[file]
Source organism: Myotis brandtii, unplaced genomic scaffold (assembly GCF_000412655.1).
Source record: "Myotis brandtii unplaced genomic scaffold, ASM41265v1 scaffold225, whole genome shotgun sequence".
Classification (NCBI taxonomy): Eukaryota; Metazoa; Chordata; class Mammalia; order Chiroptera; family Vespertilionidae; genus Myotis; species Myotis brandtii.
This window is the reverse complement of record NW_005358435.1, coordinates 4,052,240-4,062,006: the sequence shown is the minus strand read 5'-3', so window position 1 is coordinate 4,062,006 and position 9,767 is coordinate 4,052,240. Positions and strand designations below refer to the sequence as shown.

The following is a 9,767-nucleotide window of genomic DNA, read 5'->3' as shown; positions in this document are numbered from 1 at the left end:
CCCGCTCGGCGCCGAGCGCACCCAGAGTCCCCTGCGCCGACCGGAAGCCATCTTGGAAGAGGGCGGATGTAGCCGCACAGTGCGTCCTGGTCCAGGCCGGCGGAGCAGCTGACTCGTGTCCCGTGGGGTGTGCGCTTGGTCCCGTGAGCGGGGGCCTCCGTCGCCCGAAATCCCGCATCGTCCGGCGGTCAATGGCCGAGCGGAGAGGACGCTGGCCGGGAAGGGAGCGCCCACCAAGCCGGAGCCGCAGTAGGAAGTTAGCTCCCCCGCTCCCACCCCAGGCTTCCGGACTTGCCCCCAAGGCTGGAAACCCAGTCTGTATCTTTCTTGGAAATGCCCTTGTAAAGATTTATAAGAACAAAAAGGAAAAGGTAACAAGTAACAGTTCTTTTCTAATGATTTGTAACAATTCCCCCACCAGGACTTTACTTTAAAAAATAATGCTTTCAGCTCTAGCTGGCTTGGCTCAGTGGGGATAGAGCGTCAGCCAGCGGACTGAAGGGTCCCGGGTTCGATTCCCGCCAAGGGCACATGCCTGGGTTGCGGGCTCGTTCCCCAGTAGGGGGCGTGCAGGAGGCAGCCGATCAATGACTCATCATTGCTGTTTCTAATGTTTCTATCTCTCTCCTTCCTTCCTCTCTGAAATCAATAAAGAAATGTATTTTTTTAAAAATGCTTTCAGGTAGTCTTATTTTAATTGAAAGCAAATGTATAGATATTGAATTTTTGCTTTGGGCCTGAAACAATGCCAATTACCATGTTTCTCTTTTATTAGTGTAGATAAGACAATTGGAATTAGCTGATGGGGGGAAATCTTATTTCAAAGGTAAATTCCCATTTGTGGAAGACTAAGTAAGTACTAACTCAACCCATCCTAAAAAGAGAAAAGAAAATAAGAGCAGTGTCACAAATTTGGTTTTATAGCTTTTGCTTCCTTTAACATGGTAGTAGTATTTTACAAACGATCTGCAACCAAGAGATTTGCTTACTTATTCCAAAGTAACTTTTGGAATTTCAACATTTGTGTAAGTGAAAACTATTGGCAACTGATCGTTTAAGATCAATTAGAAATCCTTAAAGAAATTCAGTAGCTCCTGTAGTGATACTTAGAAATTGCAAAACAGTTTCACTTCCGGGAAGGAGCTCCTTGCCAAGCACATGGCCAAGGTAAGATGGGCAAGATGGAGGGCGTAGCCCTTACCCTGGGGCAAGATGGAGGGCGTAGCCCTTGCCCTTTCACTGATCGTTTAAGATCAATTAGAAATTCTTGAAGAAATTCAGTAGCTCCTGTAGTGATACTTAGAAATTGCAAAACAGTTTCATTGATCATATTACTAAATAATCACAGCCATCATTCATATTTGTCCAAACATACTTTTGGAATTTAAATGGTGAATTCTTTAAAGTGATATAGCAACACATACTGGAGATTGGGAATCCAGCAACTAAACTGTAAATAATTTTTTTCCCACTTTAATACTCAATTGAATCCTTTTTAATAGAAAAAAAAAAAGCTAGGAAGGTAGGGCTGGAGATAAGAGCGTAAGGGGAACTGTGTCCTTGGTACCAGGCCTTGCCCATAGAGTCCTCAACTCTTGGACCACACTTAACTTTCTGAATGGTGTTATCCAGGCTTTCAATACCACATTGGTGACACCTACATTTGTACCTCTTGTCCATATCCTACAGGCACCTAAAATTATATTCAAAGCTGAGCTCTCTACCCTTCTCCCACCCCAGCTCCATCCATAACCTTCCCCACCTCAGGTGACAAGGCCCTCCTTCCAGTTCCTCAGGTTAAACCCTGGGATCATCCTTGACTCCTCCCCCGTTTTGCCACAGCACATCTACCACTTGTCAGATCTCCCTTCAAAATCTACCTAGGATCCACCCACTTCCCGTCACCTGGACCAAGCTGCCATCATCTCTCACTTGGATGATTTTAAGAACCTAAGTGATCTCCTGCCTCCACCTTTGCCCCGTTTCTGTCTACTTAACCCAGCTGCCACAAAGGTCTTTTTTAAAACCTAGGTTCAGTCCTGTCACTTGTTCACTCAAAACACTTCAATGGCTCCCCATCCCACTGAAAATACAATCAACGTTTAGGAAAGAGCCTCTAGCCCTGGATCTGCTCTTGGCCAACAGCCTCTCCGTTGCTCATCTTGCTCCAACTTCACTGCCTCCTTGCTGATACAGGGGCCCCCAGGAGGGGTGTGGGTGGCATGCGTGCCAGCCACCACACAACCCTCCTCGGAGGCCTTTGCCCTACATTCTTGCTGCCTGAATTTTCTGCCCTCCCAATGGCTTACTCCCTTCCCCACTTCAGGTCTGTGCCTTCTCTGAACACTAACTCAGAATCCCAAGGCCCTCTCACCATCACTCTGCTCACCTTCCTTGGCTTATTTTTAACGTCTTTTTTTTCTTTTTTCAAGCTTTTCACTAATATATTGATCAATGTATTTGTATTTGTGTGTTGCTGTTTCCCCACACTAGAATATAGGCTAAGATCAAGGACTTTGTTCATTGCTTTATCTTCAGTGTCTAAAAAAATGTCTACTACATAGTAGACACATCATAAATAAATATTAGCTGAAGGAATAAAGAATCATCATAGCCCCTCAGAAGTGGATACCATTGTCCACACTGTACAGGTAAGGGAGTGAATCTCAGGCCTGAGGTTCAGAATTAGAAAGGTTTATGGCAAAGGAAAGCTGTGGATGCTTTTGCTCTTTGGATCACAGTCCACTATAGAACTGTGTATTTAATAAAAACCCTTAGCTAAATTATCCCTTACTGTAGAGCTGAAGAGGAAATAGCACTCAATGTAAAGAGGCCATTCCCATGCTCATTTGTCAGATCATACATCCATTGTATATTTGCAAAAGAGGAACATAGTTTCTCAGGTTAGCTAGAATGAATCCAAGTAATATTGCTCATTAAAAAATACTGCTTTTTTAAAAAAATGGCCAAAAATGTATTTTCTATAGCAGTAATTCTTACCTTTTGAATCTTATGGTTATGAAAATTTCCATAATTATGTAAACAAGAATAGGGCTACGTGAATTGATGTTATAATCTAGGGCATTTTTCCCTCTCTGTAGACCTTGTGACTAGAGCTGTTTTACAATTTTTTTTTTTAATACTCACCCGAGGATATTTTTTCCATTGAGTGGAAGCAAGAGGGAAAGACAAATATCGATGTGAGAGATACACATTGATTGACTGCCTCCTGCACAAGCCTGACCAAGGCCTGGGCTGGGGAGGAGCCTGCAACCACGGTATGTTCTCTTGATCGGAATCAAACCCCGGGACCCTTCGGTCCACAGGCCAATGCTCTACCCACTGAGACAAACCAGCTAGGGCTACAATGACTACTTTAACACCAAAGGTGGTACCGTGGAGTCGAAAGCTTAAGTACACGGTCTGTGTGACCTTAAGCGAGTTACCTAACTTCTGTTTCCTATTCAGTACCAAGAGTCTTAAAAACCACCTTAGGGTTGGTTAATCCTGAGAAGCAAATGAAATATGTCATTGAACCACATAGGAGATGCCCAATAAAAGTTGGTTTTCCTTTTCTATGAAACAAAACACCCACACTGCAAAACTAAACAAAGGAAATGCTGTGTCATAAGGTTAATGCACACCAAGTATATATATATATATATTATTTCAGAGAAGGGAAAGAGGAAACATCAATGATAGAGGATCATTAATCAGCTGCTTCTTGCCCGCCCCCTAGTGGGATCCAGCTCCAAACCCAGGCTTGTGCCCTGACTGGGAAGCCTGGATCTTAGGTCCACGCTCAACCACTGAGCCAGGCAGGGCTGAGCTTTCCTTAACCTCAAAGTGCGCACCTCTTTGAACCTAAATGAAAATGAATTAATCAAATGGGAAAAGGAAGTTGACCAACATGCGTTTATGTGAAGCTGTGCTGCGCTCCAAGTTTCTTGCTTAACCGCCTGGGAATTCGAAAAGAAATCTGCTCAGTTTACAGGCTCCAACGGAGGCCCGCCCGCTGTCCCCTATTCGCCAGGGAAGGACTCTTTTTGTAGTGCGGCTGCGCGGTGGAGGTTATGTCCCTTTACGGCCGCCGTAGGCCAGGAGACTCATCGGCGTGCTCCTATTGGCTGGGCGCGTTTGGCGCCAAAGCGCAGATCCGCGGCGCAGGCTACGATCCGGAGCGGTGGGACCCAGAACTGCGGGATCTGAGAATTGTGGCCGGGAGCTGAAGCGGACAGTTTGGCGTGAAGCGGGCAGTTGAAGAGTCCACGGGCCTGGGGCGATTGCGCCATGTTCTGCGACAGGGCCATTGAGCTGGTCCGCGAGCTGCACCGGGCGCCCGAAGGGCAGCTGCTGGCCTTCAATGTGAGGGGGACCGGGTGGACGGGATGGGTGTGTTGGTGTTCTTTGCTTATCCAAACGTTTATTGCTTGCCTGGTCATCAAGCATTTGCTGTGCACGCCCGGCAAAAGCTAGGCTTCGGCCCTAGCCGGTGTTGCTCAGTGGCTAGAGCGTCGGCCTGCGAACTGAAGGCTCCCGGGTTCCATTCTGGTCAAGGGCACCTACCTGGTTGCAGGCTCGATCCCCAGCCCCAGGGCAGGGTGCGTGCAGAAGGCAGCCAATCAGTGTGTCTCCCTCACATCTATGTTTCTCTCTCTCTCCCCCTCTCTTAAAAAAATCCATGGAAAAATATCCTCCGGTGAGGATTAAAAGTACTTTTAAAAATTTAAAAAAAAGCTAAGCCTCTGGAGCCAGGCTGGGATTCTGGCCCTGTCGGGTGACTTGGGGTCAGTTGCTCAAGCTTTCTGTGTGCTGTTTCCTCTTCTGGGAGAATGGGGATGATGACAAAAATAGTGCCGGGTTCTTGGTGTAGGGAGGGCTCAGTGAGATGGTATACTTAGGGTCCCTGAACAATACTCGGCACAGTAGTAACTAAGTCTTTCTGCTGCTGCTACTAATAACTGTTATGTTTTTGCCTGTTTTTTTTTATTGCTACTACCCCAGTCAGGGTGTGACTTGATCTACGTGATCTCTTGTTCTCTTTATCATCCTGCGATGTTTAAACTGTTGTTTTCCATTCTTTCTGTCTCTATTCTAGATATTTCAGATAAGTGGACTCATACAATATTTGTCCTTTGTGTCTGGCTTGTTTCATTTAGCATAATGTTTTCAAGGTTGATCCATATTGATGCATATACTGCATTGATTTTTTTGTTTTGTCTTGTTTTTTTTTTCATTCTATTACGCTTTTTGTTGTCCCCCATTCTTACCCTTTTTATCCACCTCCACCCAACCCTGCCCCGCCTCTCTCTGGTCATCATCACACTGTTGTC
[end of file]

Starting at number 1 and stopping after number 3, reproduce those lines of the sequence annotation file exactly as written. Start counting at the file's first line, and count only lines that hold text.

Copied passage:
Source organism: Myotis brandtii, unplaced genomic scaffold (assembly GCF_000412655.1).
Source record: "Myotis brandtii unplaced genomic scaffold, ASM41265v1 scaffold225, whole genome shotgun sequence".
Classification (NCBI taxonomy): Eukaryota; Metazoa; Chordata; class Mammalia; order Chiroptera; family Vespertilionidae; genus Myotis; species Myotis brandtii.